Pakistan Army Cost Effective Defense Modernizations and Procurements

Hans J. Morgenthau asserted in his renowned work Politics among Nations that the desire for power on the part of various nations, each striving to maintain or overturn the status quo and the policies designed to protect it, necessitates a balance of power. The terms ‘strategic stability’ and ‘arms race’ were established in response to the competing states’ aim of maintaining balance and stability.

Prior to the overt nuclearization of South Asia in 1998, three major wars between India and Pakistan highlighted the latter’s inability to bridge the conventional gap. Pakistan’s covert nuclear weapons served as an effective deterrent to India’s conventional and nuclear threats at that time. However, twenty years after India and Pakistan joined the nuclear club, conventional deterrence remains crucial to maintaining strategic stability in South Asia. The delicate balance of power in the region has been impacted due to Indian expansion and build-up of forces, which could result in a new arms race among regional powers. Pakistan’s armed forces have a lower defense budget in comparison to other contemporary armies; this, however, has not translated into a compromise on professional standards and they rank as the 9th most powerful military in the world. To offset the Indian differential of defense budget and quantitative edge in defense forces, the Pakistan Army has undertaken qualitative enhancement in conventional fighting capability, which counters Indian hegemonic designs and desire to achieve conventional asymmetry over Pakistan.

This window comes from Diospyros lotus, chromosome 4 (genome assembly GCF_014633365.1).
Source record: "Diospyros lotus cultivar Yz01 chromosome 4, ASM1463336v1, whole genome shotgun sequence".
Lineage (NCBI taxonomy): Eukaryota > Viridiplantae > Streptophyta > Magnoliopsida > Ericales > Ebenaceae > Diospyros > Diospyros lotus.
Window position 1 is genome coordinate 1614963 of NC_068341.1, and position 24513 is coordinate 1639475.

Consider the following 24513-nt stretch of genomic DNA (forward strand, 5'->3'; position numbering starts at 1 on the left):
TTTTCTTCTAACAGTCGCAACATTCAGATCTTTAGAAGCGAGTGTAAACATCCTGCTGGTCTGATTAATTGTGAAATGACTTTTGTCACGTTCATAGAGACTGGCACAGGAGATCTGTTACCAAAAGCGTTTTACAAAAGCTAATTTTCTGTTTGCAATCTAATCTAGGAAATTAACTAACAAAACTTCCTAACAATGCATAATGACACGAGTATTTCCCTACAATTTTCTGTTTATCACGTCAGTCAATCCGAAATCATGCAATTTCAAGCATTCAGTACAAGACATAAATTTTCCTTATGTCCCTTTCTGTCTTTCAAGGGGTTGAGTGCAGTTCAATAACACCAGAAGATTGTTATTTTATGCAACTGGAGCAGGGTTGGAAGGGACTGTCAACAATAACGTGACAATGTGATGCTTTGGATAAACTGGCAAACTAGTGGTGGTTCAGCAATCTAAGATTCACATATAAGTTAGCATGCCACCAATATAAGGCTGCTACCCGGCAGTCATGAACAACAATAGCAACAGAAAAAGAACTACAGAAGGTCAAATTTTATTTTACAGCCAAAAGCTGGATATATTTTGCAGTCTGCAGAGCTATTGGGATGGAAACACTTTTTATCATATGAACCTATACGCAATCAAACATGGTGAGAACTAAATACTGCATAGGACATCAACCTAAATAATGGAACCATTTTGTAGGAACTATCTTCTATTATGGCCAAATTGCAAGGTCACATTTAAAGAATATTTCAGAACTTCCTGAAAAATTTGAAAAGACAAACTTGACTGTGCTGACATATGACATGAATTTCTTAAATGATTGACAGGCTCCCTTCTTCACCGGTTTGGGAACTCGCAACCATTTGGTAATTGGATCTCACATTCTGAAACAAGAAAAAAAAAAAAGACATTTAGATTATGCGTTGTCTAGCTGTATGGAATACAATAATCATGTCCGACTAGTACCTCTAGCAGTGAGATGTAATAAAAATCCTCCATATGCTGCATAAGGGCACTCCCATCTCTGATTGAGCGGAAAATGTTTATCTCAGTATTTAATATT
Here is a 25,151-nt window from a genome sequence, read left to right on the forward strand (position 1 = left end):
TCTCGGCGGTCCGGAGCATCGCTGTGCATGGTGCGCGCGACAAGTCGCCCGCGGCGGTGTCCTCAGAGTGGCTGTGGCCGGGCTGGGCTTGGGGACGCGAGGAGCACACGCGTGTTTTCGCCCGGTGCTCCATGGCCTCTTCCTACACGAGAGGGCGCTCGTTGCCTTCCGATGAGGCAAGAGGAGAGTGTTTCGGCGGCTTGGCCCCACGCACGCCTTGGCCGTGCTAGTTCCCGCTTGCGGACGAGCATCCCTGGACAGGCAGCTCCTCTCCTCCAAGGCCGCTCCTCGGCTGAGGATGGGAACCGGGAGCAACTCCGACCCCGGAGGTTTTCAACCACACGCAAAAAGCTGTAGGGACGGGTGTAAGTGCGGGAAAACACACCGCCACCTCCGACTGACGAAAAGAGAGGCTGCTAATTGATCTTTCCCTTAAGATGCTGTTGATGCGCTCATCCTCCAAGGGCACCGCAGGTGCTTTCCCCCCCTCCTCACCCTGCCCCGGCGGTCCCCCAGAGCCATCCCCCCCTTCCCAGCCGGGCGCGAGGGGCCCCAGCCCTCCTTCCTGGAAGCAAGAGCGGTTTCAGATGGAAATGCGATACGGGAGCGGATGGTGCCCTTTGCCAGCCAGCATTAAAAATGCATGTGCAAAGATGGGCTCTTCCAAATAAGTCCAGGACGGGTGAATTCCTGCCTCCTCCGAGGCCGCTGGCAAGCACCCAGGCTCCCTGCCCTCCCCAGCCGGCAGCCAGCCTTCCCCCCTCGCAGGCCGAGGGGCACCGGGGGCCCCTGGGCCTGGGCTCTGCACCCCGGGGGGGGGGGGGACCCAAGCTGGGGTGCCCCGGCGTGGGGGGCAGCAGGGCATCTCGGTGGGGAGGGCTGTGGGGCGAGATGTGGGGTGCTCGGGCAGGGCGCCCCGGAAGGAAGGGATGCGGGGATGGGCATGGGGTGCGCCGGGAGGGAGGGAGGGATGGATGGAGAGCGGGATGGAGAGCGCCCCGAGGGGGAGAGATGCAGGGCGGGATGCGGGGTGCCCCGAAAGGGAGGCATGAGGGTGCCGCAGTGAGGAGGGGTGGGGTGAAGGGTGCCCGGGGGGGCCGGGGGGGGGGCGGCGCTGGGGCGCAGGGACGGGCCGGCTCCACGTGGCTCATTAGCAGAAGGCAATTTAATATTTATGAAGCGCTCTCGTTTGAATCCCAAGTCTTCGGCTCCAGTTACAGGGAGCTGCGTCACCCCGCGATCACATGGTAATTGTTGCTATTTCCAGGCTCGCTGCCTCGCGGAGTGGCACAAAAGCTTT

The unprecedented challenges both on the western and eastern fronts as well as hybrid warfare challenges, have not translated into a demand for an increase in the defense budget.  Over the past fifty years, Pakistan’s defense budget as a percentage of the GDP has gone down from 6.50% of the GDP in the 1970s to 2.54% in 2021. In Budget 2021-22, ‘Defense Services’ was allocated Rs 1,370 billion out of total budgetary resources of Rs 8,487 billion which is 16% of the total budgetary resources.  Out of this 16% allocation, the Pakistan Army gets Rs 594 billion or 7% of the total budgetary resources. A recent report of SIPRI places Pakistan at 23rd in the list of world’s top 40 countries with the highest military expenditure, one position below where it was in 2020.

As per the SIPRI Military Expenditure Database and The Military Balance from the International Institute for Strategic Studies, the countries that spend more on defense in comparison to Pakistan (2.54 GDP) include Oman (12% of GDP), Lebanon (10.5%), Saudi Arabia (8%), Kuwait (7.1%), Algeria (6.7%), Iraq (5.8%), UAE (5.6%), Azerbaijan (4%), Turkey (2.77%),  Morocco (5.3%), Israel (5.2%), Jordan (4.9%), Armenia (4.8%), Mali (4.5%), Qatar (4.4%), Russia (3.9%), the United States (3.4%) and India (3.1%). While Pakistan has the 7th largest military in the world, its expenses are one of the lowest. Per soldier, the US spends $392,000, Saudi Arabia spends $371,000, India spends $42,000, Iran spends $23,000, and Pakistan spends $12,500 per year.